Campaign finance expert Richard L. Hasen is author of The Voting Wars: From Florida 2000 to the Next Election Meltdown, writer of the Election Law Blog, and a professor of law and political science at University of California, Irvine. Before participating in a panel on the cost of U.S. elections, he confessed in the Zócalo green room that before he became a law school professor, he was nearly a law school dropout—and that chocolate is his kryptonite.
What’s your favorite constellation?
I’ll name Orion, but I have no idea. It’s the only one I know.
As a kid, what did you spend your allowance on?
Comic books and baseball cards.
What do you wish you had the nerve to do?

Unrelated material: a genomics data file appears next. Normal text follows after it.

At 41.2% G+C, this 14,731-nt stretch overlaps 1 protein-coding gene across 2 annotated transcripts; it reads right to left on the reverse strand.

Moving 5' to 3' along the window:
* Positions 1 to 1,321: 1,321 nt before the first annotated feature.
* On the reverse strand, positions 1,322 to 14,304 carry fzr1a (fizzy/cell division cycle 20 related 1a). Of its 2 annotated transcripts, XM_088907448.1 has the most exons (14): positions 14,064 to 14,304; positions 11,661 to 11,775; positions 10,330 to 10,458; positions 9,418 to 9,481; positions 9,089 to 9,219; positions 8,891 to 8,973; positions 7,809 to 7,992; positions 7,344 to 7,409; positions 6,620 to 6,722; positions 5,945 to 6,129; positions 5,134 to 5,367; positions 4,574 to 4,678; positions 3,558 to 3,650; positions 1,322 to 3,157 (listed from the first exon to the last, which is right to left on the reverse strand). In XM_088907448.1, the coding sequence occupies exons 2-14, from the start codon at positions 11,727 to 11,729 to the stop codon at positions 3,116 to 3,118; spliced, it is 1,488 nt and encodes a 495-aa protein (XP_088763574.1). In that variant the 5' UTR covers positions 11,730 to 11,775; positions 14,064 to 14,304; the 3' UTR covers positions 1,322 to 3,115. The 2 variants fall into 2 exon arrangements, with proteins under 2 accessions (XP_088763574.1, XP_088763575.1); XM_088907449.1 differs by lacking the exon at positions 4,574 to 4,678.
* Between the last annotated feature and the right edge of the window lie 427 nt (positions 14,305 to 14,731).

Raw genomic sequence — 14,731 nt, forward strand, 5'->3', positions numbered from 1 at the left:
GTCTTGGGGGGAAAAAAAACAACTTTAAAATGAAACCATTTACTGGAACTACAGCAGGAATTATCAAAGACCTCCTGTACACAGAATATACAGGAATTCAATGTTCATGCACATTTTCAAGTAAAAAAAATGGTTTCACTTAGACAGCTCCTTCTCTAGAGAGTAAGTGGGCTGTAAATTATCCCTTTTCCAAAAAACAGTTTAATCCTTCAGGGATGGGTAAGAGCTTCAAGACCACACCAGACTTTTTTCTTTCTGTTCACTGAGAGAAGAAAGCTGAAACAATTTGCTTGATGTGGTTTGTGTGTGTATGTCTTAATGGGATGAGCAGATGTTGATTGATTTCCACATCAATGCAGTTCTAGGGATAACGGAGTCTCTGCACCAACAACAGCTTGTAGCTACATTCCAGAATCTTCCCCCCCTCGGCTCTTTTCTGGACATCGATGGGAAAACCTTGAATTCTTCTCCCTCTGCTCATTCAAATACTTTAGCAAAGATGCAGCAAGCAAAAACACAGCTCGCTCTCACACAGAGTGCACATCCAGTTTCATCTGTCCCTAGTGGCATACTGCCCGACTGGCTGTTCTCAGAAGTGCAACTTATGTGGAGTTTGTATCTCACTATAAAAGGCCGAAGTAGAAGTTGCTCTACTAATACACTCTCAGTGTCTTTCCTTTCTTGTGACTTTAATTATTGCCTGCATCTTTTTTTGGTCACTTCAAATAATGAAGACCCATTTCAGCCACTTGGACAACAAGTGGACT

Ski like my wife does.
What is the best advice you’ve ever received?
Write a lot, but don’t write crap.
If you could vote in another country besides the U.S., which would you choose?
Any democracy that has nonpartisans running their elections.
Which country would be the most fun?
Australia, because it’s fun to be in Australia.
What’s the last great book you read?
It’s a book by five political scientists on how lobbying works: Lobbying and Policy Change: Who Wins, Who Loses, and Why. That’s kind of an odd thing to say, but it’s really a great book. I read a lot of books but few of them fit into the “great” category.
What’s your least favorite thing about blogging?
It’s like having a fourth child. The blog always wants more, and during the election season it consumes every free waking moment.
What’s the hardest choice you’ve ever had to make?
Whether to drop out of law school after three days.
Why did you want to drop out?
I felt like it was going from being a colleague of professors to being in kindergarten. I vowed never to treat my law students like they were in kindergarten.
What dessert can’t you resist?
Generally anything with chocolate—like a chocolate budino or a chocolate soufflé.